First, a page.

Hiking with kids can be an extremely rewarding activity for the whole family. Not only does a hike through nature keep kids physically active, but it has been proven to improve mental health and a sense of well-being as well. Taking a family hike gets the whole family outdoors together, away from common distractions such as computers and phone screens. Kids who grow up hiking have an appreciation for wilderness and grow up to have a greater desire to protect outdoor spaces for future generations. And of course, hiking with kids is economical: families can get outdoors and explore hiking trails with minimal gear and very little investment.
What to Consider Before Hiking
Parents will want to take their children’s ages into consideration before planning a hiking trip. Babies and toddlers can absolutely partake, but will most likely ride instead of walk: parents will need a child carrier such as a backpack designed for hiking and a plan for who will carry the load. The good news: parents of babies and toddlers can set their own pace and go farther than parents of young children, who hike under their own steam. The most important considerations when hiking with babies are the weather and trail conditions: plan to hike only in fair weather, remaining within reasonable distance of your car (or other means of support).
If hiking with young children, you won’t have to carry your kids (at least, not much!) but you’ll need to plan to go a shorter distance on mostly level terrain. The weather and trail conditions will still be important, as well as new safety considerations: are there any drop-offs along the trail dangerous to young children? How about creek crossings or steep grades? Steer clear of risky trails until kids are more experienced and able to follow safety commands.
When kids of any age are in the outdoors, they will be content as long as they’re comfortable. Keep kids well-fed, bringing more snacks and water than they usually require at home; warm or cool, depending on the season and weather; and bug-free, using mosquito-repellent clothing or lotion to keep pesky insects at bay.
How to Prepare for Your Hike:
First, gear up: Make sure you and your kids have the right gear. It doesn’t take much: sturdy walking or hiking shoes are a must for young children, as well as weather-appropriate hiking clothes. Always carry an extra layer, even if the weather is beautiful, including a lightweight rain jacket and wool layer. Kids will want their own backpack to carry; make sure it fits their body by buying at an outdoor store specializing in packs.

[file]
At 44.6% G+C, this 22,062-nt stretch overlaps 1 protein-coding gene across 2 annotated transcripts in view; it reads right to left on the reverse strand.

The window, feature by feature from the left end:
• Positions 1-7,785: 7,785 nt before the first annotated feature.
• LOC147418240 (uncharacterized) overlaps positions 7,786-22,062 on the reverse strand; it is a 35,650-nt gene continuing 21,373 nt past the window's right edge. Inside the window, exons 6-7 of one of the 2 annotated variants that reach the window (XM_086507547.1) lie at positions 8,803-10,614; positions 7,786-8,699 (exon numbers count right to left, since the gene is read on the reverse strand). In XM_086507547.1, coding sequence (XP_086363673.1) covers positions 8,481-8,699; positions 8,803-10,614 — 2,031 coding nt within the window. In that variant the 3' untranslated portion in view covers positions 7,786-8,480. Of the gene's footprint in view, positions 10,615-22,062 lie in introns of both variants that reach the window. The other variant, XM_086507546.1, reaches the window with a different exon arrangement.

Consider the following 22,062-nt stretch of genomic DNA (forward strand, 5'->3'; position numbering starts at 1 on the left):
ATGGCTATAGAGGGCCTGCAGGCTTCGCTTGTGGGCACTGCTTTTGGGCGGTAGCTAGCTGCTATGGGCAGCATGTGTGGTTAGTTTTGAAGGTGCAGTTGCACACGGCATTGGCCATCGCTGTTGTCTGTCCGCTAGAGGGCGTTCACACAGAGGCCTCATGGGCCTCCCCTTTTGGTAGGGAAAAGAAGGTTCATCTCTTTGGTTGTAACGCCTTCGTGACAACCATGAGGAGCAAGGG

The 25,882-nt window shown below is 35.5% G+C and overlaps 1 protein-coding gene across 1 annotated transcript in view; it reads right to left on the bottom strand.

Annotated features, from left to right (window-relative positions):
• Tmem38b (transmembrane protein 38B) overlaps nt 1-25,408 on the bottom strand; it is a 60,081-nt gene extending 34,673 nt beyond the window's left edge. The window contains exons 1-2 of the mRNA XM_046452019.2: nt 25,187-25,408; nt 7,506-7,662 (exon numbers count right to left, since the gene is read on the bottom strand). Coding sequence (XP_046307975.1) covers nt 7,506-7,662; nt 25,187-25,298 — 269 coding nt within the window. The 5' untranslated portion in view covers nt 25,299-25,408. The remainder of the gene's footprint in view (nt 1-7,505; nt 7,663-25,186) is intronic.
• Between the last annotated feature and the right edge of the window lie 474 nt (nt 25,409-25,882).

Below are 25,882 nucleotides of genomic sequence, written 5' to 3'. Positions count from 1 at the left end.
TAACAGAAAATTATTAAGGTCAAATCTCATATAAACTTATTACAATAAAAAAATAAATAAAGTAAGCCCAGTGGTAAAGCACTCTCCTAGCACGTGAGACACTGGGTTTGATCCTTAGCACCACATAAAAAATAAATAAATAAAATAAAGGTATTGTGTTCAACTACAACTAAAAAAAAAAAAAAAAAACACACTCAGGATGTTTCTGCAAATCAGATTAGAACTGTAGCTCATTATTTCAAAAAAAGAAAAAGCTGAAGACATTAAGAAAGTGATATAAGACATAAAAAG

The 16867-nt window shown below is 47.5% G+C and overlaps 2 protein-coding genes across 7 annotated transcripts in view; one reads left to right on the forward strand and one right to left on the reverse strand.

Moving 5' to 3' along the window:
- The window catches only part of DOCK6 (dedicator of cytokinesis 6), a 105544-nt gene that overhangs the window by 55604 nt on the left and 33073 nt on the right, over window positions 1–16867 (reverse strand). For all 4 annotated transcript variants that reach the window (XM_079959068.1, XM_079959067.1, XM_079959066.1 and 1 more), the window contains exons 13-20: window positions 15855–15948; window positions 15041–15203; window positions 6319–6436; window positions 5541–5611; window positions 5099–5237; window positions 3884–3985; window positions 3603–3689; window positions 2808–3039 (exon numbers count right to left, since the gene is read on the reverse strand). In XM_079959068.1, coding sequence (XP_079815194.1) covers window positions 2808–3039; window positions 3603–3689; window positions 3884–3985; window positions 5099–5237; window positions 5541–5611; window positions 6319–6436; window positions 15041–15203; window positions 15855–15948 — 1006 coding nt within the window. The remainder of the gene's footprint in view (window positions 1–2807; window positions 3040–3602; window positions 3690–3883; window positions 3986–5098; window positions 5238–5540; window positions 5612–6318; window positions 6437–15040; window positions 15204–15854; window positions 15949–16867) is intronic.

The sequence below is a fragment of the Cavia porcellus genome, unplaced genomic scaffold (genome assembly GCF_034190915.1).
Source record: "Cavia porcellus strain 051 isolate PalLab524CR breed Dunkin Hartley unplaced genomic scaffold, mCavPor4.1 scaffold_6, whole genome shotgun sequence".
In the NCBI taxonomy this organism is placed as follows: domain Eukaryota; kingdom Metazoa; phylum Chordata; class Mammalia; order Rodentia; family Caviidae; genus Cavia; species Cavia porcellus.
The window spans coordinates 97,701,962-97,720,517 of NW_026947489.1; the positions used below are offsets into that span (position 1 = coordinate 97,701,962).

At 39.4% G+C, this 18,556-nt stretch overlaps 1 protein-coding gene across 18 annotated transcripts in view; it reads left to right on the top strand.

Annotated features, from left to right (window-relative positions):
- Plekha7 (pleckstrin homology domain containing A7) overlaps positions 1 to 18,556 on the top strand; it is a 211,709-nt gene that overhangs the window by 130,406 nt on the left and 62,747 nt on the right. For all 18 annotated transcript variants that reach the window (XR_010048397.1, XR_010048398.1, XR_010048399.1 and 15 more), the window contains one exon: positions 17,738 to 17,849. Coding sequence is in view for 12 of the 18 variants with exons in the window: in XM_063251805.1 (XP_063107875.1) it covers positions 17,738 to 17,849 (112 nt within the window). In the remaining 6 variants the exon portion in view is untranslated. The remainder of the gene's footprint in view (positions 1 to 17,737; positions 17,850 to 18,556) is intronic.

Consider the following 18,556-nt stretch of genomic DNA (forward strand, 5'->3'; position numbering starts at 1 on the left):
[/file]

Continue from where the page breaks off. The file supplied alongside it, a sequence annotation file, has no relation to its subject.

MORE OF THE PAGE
Parents will also need to carry a first aid kit and reliable means of navigation. Never rely solely on an app or phone; bring a paper topographical map or guidebook page as well. Teach older kids how to navigate.
Next, set expectations: Before hiking, make sure young children understand your family’s hiking rules, which should include:
- A plan for the trail: are kids required to stay in sight of Mom and Dad, or, if they’re more experienced, do they need to stop at any and all trail junctures and signage?
- A plan for separation: all kids old enough to hike need to know what to do if they get separated from Mom and Dad. Stop where they are, stand still, and blow on their whistle in bursts of three.
- A plan for distance and destination: set clear expectations for the goal of the hike. Kids like to know how far they are going, and what the “reward” will be: a picnic lunch, a swimmable lake, a stream for trout fishing, etc.
Lastly, stock your first aid kit: It’s possible to buy a family-size first aid kit designed for hiking trips for about $30. This is a good investment as it not only ensures you have what you need, but also provides you with a travel-ready container or bag you can restock yourself for future trips.
Tips for Hiking Success:
It may be impossible to avoid all whining or tears if you hike often, but it can be reduced to a rare occurrence! While parents may appreciate the Zen of the trail or simply the escape of spending time in the wilderness, kids need a fun destination to hold their attention. Plan to hike to somewhere exciting: a lake or other body of water is a good bet, but other favorites can include fire lookout towers, caves (never enter unused mineshafts, however), or shelters.
How to Keep Kids Hiking to the Destination:
- Put them in charge of the map: learning to navigate in the outdoors is a useful and empowering skill, and being the map-holder is fun for kids.
- Try a scavenger hunt or I Spy game: make a list of landmarks or wildlife kids could see on the trail and encourage them to check them off.
- Bring a phone to geocache en route or at the destination: kids love the treasure-hunting fun of geocaching, and there are a surprising number of caches in remote wilderness areas.
- Put kids on camera duty: designate a kid to be the wildlife photographer on the hike, and have patience when he or she wants to stop often to take photos.
- Plan to stop as often as every half or quarter mile with young kids. Allow them to explore creeks, climb (small) trees, and otherwise explore.
- Dole out fun snacks at intervals. Special candies or treats not routinely offered at home will usually suffice.